New Haven Man Pleads Guilty to Federal Gun Charge
For Immediate Release
U.S. Attorney's Office, District of Connecticut
Vanessa Roberts Avery, United States Attorney for the District of Connecticut, announced that CARLYLE HENRY, 39, of New Haven, pleaded guilty today before U.S. District Judge Stefan R. Underhill in Bridgeport to a drug trafficking and firearm possession offense.
According to court documents and statement made in court, shortly before midnight on October 12, 2022, Henry crashed his vehicle on a retaining wall on the Yale University campus. Carlyle was arrested after Yale Police found a loaded 9mm semi-automatic handgun, and a bag containing distribution quantities of cocaine, packaged heroin and fentanyl, and counterfeit pills containing fentanyl.
Carlyle pleaded guilty to possession of a firearm in furtherance of a drug trafficking crime, which carries a mandatory minimum term of imprisonment of five years and a maximum term of imprisonment of life. Judge Underhill scheduled sentencing for February 7, 2024.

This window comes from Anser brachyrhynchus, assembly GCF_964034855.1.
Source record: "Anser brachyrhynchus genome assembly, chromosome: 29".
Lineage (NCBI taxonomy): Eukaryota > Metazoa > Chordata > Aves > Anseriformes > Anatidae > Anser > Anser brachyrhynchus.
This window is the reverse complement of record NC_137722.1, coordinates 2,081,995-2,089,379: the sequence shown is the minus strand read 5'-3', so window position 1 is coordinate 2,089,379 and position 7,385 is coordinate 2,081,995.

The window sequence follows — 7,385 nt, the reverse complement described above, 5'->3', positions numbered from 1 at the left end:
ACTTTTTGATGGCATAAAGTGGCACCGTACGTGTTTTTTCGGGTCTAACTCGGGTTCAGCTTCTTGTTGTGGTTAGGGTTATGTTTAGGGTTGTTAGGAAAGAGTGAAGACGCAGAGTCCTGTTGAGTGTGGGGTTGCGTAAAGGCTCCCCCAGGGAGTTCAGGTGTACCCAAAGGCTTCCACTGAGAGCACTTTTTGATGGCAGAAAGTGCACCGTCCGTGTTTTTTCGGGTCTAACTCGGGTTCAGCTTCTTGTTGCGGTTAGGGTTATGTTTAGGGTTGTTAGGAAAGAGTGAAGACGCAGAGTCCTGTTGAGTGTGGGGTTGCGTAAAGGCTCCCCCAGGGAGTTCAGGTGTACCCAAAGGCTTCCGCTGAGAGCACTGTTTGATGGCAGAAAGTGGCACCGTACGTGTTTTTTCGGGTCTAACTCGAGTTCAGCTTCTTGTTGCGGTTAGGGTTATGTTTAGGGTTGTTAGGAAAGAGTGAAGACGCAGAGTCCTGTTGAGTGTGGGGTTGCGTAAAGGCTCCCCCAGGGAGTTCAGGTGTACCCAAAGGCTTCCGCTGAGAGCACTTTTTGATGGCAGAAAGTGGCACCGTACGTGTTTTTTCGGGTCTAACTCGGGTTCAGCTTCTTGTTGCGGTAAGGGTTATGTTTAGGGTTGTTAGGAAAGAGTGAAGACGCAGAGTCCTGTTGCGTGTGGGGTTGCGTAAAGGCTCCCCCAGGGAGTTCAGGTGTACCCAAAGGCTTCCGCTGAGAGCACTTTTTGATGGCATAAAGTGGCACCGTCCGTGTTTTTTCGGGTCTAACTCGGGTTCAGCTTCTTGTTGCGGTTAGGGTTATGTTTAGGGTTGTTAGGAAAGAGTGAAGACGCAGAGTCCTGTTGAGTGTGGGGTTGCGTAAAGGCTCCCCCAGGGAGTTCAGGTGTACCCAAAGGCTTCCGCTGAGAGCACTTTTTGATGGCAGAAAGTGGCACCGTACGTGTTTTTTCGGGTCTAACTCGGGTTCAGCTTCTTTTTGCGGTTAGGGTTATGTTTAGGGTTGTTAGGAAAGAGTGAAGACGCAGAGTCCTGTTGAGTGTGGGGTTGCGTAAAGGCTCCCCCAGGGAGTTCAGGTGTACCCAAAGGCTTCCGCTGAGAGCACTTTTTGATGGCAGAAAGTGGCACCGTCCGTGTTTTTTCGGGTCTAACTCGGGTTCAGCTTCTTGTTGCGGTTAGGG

Carlyle has been detained since his arrest.
Henry’s criminal history includes state convictions for firearms possession and narcotics distribution offenses, and a federal narcotics conviction in 2006 for which he received a sentence of 50 months of imprisonment.
This case has been investigated by the Bureau of Alcohol, Tobacco, Firearms, and Explosives (ATF), and the Yale Police Department. The case is being prosecuted by Assistant U.S. Attorney Lauren Clark through Project Safe Neighborhoods (PSN), the centerpiece of the Department of Justice’s violent crime reduction efforts. PSN is an evidence-based program proven to be effective at reducing violent crime. Through PSN, a broad spectrum of stakeholders work together to identify the most pressing violent crime problems in the community and develop comprehensive solutions to address them. As part of this strategy, PSN focuses enforcement efforts on the most violent offenders and partners with locally based prevention and reentry programs for lasting reductions in crime.
Updated November 15, 2023
Project Safe Neighborhoods